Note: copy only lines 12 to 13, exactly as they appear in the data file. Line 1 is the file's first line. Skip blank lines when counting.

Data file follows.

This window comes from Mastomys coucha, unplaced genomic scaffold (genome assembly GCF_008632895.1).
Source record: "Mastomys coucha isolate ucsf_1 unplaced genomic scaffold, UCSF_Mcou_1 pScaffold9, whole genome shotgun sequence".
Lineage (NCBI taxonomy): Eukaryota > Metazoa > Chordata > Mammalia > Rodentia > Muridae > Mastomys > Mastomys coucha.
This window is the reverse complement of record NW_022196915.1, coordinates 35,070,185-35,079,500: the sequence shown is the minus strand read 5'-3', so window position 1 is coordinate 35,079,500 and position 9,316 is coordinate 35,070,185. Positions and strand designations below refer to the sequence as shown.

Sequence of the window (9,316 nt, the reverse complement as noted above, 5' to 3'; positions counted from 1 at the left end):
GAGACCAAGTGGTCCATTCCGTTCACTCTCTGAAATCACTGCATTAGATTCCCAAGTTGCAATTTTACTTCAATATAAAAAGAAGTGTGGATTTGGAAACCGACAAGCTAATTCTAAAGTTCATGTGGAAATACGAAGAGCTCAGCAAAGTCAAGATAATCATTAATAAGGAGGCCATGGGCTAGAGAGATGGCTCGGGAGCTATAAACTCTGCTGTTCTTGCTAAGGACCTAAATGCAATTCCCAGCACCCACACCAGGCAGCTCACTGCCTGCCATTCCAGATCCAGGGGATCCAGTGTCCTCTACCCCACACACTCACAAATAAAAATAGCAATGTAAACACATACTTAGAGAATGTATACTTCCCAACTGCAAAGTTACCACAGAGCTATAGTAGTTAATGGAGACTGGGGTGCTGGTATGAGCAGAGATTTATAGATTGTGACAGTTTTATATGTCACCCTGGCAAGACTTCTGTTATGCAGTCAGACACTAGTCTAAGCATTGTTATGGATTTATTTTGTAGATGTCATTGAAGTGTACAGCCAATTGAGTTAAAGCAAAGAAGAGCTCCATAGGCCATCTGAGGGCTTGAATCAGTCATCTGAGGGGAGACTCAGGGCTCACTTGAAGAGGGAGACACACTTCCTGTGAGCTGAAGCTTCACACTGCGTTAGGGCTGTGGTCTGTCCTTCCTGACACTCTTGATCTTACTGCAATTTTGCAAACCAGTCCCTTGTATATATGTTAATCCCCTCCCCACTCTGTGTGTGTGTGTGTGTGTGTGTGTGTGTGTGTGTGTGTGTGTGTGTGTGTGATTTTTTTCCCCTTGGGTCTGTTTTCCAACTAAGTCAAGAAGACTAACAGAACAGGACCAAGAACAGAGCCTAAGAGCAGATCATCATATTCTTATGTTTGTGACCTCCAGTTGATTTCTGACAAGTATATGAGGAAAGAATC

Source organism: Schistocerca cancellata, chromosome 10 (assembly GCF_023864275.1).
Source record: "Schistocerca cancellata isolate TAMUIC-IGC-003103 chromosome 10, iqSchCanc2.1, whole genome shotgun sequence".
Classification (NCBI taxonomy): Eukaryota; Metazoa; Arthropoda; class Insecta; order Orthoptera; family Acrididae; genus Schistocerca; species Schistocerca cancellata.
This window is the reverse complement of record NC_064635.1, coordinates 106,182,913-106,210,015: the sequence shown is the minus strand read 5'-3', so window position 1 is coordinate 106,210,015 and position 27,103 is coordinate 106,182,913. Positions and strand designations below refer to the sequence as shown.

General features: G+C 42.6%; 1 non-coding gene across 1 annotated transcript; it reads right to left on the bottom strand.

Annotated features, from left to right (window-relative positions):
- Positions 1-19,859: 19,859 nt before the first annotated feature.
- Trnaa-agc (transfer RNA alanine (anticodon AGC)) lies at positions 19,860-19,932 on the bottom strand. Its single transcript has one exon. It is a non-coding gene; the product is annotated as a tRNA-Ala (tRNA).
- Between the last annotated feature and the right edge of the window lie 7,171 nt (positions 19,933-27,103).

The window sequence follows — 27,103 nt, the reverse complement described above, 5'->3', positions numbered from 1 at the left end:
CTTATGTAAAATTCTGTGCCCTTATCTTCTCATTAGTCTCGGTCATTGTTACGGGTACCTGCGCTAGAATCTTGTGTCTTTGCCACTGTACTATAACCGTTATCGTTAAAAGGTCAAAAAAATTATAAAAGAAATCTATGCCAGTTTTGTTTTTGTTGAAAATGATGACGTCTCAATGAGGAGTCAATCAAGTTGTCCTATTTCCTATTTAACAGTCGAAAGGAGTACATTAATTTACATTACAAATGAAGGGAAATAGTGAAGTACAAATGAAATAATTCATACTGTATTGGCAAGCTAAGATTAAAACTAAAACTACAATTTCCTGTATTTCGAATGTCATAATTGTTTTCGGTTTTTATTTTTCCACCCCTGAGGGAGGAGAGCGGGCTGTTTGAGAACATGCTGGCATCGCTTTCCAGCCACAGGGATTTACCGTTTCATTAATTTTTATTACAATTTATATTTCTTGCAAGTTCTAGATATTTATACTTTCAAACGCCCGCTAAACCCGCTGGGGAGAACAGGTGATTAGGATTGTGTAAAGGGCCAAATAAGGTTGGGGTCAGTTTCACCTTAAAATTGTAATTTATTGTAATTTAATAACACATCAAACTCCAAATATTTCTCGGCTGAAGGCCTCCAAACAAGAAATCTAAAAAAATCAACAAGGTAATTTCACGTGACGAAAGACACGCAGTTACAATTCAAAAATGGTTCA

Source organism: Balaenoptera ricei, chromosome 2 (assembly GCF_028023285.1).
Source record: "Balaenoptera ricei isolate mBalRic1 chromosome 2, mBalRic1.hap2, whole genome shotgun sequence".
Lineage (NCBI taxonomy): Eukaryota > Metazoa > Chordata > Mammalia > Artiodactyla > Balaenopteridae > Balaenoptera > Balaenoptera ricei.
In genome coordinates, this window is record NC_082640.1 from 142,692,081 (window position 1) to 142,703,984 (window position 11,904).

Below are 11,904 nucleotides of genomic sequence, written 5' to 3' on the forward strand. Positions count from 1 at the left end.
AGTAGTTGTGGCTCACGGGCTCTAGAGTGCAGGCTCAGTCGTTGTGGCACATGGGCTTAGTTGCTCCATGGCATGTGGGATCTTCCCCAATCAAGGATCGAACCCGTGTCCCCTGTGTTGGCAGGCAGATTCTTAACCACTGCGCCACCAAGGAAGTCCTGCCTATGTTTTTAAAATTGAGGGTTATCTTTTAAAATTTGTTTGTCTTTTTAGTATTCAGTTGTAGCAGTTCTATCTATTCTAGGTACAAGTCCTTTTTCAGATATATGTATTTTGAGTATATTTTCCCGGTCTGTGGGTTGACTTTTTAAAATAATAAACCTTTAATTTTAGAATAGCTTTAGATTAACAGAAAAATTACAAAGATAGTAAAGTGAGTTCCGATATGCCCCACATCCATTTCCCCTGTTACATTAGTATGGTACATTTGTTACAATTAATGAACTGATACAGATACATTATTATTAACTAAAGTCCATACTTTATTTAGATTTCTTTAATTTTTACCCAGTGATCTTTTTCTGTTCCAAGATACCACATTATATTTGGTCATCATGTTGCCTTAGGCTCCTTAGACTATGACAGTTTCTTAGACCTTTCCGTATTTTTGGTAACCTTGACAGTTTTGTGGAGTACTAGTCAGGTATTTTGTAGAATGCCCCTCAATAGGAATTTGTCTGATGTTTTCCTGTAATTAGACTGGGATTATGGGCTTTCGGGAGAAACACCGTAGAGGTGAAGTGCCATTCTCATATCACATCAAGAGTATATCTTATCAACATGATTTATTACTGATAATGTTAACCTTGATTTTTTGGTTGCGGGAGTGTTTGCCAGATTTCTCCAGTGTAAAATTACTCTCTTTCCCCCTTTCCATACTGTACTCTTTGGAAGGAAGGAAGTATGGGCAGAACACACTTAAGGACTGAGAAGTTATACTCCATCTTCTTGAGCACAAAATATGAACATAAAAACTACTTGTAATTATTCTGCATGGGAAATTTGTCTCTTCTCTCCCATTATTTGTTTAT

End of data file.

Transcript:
Annotated features, from left to right (window-relative positions):
- Positions 1-19,859: 19,859 nt before the first annotated feature.